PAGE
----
With Intrusive, Claudine Dumont plunges us into the murky waters of Camille’s brain, a character eaten away by insomnia who will have to face her inner monsters to discover who she really is. Warning: nightmares in sight.
Originally from Laval, Claudine Dumont is a doctoral student in literature and is also a high school teacher. His first two novels, Anabiosis (2013) and The little girl who loved Stephen King (2015), were very well received.
With Intrusive, which she publishes after a six-year hiatus during which she notably embarked on the adventure of opening a café (now closed) with her sister, she once again offers a psychological thriller flirting with horror that keeps us at the end of our chair from start to finish.
This third novel may be coming to the end of a writing cycle, she says. “It’s a bit like the times in photography, where you just discovered a filter and all your photos look the same! I may want to explore other things in the future, but psychology and psychoanalysis remain themes that interest me, ”explains the one who has also been involved in photography for several years.
I always start my novels from a question.
So in Anabiosis, she wondered if we could manage to “manufacture” the feeling of love by depicting two strangers caught together in a panting camera. In her second novel, she instead explored the limits of love – “can you continue to love someone even if they change?” – by telling the story of two sisters whose fusional relationship is threatened by an accident that will change everything.
The genesis of Intrusive This time is a question that she sums up as follows: “If we make a mistake in interpreting who we think we are, while our personality is being built, what happens? And to answer this question, the novelist imagined an effective psychological suspense, a nightmarish world populated by swarming insects and monsters lurking in the shadows, where reality takes on disturbing colors to say the least.
If she admits to having always had a “super traditional” life, Claudine Dumont developed from a young age a fascination for the horror genre. “The books allowed me to feel things that I couldn’t experience in reality. It is an intensity that I love and what I want to bring to my readers. ”
To be his worst enemy
Intrusive begins when the character of Camille is breaking into a thousand pieces. She hasn’t slept for weeks, barely eats, loses touch with reality. No treatment or pill helps, until, at the end of her resources and absolutely wanting to see her niece Jeanne, the daughter of her brother Laurent, she agrees to go and meet a man named Gabriel in his house far from everything. .
The latter, gruff, mysterious, even disturbing, has an intriguing machine which, he claims, can record dreams. And he thinks he can help Camille sleep again. But she will first have to accept to lose control, to let it enter her unconscious, which she resists with a stubbornness that comes from the instinct of survival.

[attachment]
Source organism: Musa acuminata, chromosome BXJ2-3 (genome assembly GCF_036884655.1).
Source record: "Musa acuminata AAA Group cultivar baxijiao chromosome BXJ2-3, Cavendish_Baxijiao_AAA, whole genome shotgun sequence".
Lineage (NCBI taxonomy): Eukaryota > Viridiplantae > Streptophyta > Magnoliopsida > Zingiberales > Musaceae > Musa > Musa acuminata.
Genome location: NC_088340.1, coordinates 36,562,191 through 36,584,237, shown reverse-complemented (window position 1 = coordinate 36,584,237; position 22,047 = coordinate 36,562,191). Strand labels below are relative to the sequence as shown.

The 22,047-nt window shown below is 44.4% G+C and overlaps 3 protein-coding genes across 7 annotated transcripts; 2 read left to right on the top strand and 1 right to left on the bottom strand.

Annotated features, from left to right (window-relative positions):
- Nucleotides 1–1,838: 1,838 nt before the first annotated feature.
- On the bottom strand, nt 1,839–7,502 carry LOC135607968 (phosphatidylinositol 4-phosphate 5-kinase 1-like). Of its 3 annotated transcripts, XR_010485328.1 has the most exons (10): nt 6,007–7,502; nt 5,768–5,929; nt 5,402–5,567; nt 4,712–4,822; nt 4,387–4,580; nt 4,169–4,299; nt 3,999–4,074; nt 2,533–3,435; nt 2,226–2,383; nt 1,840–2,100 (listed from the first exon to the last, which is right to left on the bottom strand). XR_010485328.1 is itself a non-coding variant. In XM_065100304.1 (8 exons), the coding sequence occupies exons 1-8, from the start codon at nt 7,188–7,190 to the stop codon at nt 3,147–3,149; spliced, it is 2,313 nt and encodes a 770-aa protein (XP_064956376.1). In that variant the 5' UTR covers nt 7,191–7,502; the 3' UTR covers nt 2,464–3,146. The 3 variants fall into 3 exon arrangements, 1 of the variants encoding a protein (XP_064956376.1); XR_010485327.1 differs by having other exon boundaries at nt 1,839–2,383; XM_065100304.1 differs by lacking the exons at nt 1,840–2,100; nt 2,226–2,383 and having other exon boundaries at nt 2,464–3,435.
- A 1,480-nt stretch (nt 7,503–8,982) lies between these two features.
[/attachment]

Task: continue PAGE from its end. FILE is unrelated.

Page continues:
What is she afraid to discover, buried in the limbo of her brain, hidden in the dark? “I don’t want to be that woman who is afraid of what moves in the dark of her mind,” Camille remarks with distress in the first pages of the novel.
To explain how her character got there, the author makes skilful returns to the past, where we gradually discover to what extent Camille’s mother, a disturbing character whom the little girl idolizes, instilled in her a need for visceral control that takes on increasingly twisted and horrifying proportions.
“One of the themes of the novel is control. In our society this is often seen as a good deal, but there is a very negative side, long term consequences. This is what I wanted to explore: when control makes you become your worst enemy ”, details Mme Dumont.
“The book works like a dream,” explains the author. Not just in the passages where Camille dreams, but also in the sequences which tell memories, which are always caused by something that happened in her day. ”
Skillfully blurring the line separating dreams from reality, she twists the reader in her spider’s web, keeping him captive, playing with landmarks. Is Camille awake or sleeping? Gabriel, with his dark and cloudy gaze, is he really threatening?
During her literary studies at UQAM, Claudine Dumont took a keen interest in psychoanalysis. For this new opus, she plunged back into readings on the unconscious, dreams, their symbolism. “I read about the interpretation of dreams, including research in neuroscience, which is not only based on the unconscious. Everything I talk about in the book is documented, such as hallucinations after several days of insomnia, episodes of microsleep… But I also had a lot of fun telling some dreams, because I saw the film in my head! ”
Speaking of film, his first book was to be transposed to the big screen by director Éric Tessier, a project that finally fell through. Never mind, she started working on the script for The intrusive. ” Nobody asked me, but I think it would make a good movie! She concludes, laughing. A very good idea, would we like to add …
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